Thursday, November 20, 2014


Every now and again, one comes across a set of words so beautifully crafted (like a lovely string of pearls!) that it leaves a mark on you. I feel that way about this Rudyard Kipling poem. 

Words of wisdom to last a lifetime. Hope you are inspired and blessed by it, too.



By Rudyard Kipling

If you can keep your head when all about you   
    Are losing theirs and blaming it on you,   
If you can trust yourself when all men doubt you,
    But make allowance for their doubting too;   
If you can wait and not be tired by waiting,
    Or being lied about, don’t deal in lies,
Or being hated, don’t give way to hating,
    And yet don’t look too good, nor talk too wise:

If you can dream—and not make dreams your master;   
    If you can think—and not make thoughts your aim;   
If you can meet with Triumph and Disaster
    And treat those two impostors just the same;   
If you can bear to hear the truth you’ve spoken
    Twisted by knaves to make a trap for fools,
Or watch the things you gave your life to, broken,
    And stoop and build ’em up with worn-out tools:

If you can make one heap of all your winnings
    And risk it on one turn of pitch-and-toss,
And lose, and start again at your beginnings
    And never breathe a word about your loss;
If you can force your heart and nerve and sinew
    To serve your turn long after they are gone,   
And so hold on when there is nothing in you
    Except the Will which says to them: ‘Hold on!’

If you can talk with crowds and keep your virtue,   
    Or walk with Kings—nor lose the common touch,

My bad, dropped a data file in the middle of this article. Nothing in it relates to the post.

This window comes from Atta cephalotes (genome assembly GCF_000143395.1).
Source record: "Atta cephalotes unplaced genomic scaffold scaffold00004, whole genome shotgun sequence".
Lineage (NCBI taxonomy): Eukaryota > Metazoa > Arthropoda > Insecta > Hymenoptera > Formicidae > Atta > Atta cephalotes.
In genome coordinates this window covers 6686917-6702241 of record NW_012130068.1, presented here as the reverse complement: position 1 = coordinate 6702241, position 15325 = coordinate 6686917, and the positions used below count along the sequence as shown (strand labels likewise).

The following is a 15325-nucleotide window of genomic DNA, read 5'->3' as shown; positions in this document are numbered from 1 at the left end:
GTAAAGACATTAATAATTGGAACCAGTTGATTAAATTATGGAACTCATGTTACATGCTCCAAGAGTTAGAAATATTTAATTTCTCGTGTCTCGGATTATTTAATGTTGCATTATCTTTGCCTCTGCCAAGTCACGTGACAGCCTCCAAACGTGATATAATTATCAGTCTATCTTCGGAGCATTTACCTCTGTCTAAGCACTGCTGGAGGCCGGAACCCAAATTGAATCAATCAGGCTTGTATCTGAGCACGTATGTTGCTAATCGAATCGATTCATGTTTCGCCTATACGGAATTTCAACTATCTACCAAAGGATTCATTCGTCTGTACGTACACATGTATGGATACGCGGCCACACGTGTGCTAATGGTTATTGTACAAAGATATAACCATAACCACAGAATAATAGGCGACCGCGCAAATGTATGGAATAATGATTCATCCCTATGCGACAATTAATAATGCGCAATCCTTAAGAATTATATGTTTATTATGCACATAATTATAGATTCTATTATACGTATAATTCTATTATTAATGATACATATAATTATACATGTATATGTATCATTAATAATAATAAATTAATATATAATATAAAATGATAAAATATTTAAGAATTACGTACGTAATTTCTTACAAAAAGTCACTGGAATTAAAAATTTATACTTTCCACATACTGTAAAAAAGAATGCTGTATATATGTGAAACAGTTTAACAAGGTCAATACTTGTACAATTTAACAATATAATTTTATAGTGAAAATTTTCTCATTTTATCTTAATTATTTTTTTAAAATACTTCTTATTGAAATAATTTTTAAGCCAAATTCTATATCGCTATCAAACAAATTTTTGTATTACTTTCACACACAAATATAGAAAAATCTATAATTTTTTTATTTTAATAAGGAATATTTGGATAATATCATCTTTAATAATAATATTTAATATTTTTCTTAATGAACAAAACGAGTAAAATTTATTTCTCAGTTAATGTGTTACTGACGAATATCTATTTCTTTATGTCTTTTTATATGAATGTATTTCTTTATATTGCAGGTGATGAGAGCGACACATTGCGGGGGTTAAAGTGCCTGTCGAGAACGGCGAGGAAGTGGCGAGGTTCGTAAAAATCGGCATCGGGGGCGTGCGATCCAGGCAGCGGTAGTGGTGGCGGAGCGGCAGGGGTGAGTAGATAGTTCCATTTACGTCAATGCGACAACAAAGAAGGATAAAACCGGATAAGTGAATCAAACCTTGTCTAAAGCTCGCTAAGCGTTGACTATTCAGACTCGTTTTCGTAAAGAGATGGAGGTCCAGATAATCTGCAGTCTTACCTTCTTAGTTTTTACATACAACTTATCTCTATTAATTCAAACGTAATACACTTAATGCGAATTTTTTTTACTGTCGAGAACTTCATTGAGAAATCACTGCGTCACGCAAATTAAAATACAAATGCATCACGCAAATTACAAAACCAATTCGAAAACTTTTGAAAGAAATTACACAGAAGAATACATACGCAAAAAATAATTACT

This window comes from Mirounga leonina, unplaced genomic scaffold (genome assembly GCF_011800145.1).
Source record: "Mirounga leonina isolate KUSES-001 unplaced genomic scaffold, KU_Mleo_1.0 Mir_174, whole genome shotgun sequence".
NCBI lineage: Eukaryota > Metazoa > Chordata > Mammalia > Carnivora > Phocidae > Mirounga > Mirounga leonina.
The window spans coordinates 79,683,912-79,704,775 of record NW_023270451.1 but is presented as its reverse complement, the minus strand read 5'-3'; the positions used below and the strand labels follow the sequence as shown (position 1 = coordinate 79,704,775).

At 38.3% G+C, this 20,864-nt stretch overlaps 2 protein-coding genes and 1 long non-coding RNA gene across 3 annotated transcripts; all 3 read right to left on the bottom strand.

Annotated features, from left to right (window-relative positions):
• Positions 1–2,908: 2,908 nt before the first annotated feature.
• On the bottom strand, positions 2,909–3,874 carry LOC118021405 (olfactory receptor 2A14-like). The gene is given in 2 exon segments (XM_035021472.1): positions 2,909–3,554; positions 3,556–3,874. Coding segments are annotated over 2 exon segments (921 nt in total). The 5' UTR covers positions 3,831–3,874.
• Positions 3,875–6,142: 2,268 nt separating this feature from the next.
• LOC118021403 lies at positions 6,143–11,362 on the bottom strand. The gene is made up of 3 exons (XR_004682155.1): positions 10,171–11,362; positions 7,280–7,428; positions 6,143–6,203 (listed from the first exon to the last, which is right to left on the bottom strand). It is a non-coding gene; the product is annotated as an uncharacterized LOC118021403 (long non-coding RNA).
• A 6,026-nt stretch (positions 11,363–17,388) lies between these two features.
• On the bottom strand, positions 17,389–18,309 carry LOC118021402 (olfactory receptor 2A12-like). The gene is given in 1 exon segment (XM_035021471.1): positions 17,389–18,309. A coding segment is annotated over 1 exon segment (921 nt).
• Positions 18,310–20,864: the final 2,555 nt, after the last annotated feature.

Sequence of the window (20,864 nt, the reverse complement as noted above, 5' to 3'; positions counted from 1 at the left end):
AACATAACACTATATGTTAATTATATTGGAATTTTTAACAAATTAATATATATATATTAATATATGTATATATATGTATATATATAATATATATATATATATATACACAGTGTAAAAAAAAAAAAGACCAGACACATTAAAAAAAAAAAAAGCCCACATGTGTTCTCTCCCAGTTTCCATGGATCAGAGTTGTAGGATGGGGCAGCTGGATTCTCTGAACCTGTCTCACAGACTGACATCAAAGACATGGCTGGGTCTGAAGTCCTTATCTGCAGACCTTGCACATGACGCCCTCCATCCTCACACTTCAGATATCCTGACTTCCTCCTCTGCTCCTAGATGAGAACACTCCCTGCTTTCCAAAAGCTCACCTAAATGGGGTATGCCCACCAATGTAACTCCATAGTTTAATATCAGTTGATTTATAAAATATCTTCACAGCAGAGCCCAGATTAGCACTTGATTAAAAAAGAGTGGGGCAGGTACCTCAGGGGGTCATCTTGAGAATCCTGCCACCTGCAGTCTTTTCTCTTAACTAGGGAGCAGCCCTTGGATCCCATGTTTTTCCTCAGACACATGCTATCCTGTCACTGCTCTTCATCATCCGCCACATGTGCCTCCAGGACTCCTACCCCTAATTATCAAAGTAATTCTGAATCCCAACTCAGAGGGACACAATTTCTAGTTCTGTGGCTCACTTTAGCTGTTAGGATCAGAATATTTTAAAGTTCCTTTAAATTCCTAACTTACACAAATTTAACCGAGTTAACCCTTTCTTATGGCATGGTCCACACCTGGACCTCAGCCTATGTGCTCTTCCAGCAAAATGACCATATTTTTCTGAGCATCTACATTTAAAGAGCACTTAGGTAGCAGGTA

If neither foes nor loving friends can hurt you,
    If all men count with you, but none too much;
If you can fill the unforgiving minute
    With sixty seconds’ worth of distance run,   
Yours is the Earth and everything that’s in it,   
    And—which is more—you’ll be a [wo]Man, my [daughter]!*

(*adapted from the original poem) 

"Flying Bird" by Calum Margetts.

Tuesday, November 18, 2014

Yep, I like Taylor Swift

Okay I'm coming out of the pop music closet and admitting to you all that I'm falling in love with Taylor Swift. I just can't get her new album, 1989, out of my head. 

Watch this hilarious sketch from Saturday Night Live to see why there are probably hundreds, if not thousands, of us Gen Xers who just can't shake Taylor off. 

16 reason why we love TS but are too embarrassed to admit it. (BuzzFeed)

Friday, November 14, 2014

Fake it 'til you become it

Can our body language change the way we think and feel about ourselves? Yes, says social psychologist and Harvard Business School professor Amy Cuddy.

Look at the photo of Wonder Woman (above) and take in her "power pose." When you feel powerful you're more likely to pose like this. But it's also possible that when you fake it -- say you strike a confident pose while not necessarily feeling very powerful -- you can alter the way you feel about yourself. You can actually affect testosterone (the dominant/power hormone) and lower cortisol (the stress hormone) levels in your brain!

We all know our minds can change our bodies. Turns out our bodies can change our minds, too.

Check out Cuddy's fascinating and inspiring TED Talk.

Next time you're feeling pitiful, stand in a posture of confidence. I was feeling pretty powerless yesterday (see my post about feeling blue). So this morning I tried power posing for two straight minutes (Cuddy's suggestion). And you know what? I felt a lot less like the Cowardly Lion and more like Wonder Woman. 

Our bodies can change our minds.
Our minds can change our behavior.
And our behavior can change the way our lives unfold.  

Want to lean in? Try a power pose. (Harvard Business Review)